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Laparoscopy vs minilaparotomy and full laparotomy preserves circulatory but not peritoneal and pulmonary immune responses

: Jesch, N.K.; Kuebler, J.F.; Nguyen, H.; Nave, H.; Bottlaender, M.; Teichmann, B.; Braun, A.; Vieten, G.; Ure, B.M.


Journal of pediatric surgery 41 (2006), No.6, pp.1085-1092
ISSN: 0022-3468
Journal Article
Fraunhofer ITEM ()
laparoscopy; laparotomy; trauma response; macrophage; superoxide anion; OX-6; CD54; rat model; nitric oxide; cytokine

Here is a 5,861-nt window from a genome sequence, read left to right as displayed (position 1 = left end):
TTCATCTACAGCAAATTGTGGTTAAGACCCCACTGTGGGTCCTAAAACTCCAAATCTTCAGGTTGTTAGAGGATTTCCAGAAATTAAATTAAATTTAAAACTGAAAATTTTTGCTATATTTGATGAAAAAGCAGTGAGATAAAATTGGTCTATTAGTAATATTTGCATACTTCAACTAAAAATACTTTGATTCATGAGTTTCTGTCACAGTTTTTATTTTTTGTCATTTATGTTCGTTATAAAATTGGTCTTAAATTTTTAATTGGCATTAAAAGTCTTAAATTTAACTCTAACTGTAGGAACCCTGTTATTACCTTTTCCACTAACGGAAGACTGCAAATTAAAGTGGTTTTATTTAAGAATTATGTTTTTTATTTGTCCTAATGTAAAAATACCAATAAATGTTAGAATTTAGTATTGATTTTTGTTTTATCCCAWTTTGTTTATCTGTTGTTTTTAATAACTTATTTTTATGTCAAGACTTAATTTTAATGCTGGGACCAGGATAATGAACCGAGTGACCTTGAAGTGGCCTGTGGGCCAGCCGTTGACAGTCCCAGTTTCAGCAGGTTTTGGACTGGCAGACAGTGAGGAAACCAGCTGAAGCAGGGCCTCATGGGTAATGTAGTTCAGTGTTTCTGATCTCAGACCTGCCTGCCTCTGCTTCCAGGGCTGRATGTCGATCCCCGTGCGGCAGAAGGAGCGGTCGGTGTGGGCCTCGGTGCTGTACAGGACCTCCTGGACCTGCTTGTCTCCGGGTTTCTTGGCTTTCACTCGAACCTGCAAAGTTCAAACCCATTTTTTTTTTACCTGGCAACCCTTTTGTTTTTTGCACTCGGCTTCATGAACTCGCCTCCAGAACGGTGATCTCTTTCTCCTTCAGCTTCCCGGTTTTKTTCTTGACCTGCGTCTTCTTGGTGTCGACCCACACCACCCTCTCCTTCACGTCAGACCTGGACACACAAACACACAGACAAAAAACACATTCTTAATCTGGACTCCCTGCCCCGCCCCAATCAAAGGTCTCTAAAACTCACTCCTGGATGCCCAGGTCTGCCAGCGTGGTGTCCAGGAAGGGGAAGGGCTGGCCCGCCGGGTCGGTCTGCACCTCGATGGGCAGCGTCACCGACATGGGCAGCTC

PURPOSE: Laparoscopy has been associated with lower inflammatory responses. However, it has been postulated that minilaparotomy, in contrast to full laparotomy, is equally minimally invasive. OBJECTIVE: The aim of this study was to investigate local, systemic, and distant organ immune responses after different surgical approaches to the abdominal cavity, such as minilaparotomy, full laparotomy, and laparoscopy, in a small animal model. METHODS: Male Lewis rats received a permanent central venous catheter and were randomized to 4 groups (n = 6 per group). The animals were subjected to anesthesia alone (control), minilaparotomy (1 cm), full laparotomy (7 cm), or laparoscopy for 60 minutes. Blood was collected via the central venous catheter before as well as 1 hour and 6 hours after the start of intervention. Peritoneal and bronchoalveolar lavages, as well as heart puncture, were performed after 24 hours. RESULTS: All surgical interventions led to a significant migration of polymorphonucleocytes into the abdominal cavity. Full laparotomy resulted in a significant increase in nitric oxide production by peritoneal macrophages as compared with control. Macrophage nitric oxide production after laparoscopy and minilaparotomy was not significantly different. A shift in the expression of OX-6 and CD54 was only detected after full laparotomy. Systemically, O(2)(-) release by circulating mononuclear cells was significantly increased after minilaparotomy and full laparotomy, but not after laparoscopy. The systemic levels of IL6 were significantly accelerated only after full laparotomy, with a maximum after 6 hours. In the lungs, function of alveolar macrophages was not altered in any group. CONCLUSIONS: Any approach to the peritoneal cavity causes local inflammatory responses. Full laparotomy alters peritoneal macrophage functions more pronouncedly than does minilaparotomy or laparoscopy. Systemic inflammatory responses, such as free oxygen radical release, are significantly increased by both minilaparotomy and full laparotomy, whereas laparoscopy preserves systemic immune function. Our results may lead to further preference for the laparoscopic approach over minilaparotomy and full laparotomy.